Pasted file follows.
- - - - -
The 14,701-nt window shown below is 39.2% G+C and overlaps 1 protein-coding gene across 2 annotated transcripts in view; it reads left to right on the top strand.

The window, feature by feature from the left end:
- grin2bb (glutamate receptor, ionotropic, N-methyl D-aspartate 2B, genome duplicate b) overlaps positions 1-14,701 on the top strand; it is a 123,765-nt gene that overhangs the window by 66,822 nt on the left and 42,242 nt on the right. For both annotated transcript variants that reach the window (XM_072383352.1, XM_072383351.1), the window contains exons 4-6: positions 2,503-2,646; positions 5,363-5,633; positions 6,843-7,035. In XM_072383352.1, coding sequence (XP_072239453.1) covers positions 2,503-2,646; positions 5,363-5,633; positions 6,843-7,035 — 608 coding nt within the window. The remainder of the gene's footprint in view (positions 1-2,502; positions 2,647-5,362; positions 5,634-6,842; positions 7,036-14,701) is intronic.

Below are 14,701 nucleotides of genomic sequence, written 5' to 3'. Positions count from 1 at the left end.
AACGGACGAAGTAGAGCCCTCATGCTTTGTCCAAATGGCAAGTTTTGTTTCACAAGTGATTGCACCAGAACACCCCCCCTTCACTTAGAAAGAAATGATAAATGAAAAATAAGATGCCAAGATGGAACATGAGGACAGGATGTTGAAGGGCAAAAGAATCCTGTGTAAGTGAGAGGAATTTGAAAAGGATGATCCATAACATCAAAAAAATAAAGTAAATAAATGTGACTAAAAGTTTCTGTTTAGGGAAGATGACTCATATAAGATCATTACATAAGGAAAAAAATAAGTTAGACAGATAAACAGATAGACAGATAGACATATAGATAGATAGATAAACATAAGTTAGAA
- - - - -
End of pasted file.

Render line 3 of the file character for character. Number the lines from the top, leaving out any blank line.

- grin2bb (glutamate receptor, ionotropic, N-methyl D-aspartate 2B, genome duplicate b) overlaps positions 1-14,701 on the top strand; it is a 123,765-nt gene that overhangs the window by 66,822 nt on the left and 42,242 nt on the right. For both annotated transcript variants that reach the window (XM_072383352.1, XM_072383351.1), the window contains exons 4-6: positions 2,503-2,646; positions 5,363-5,633; positions 6,843-7,035. In XM_072383352.1, coding sequence (XP_072239453.1) covers positions 2,503-2,646; positions 5,363-5,633; positions 6,843-7,035 — 608 coding nt within the window. The remainder of the gene's footprint in view (positions 1-2,502; positions 2,647-5,362; positions 5,634-6,842; positions 7,036-14,701) is intronic.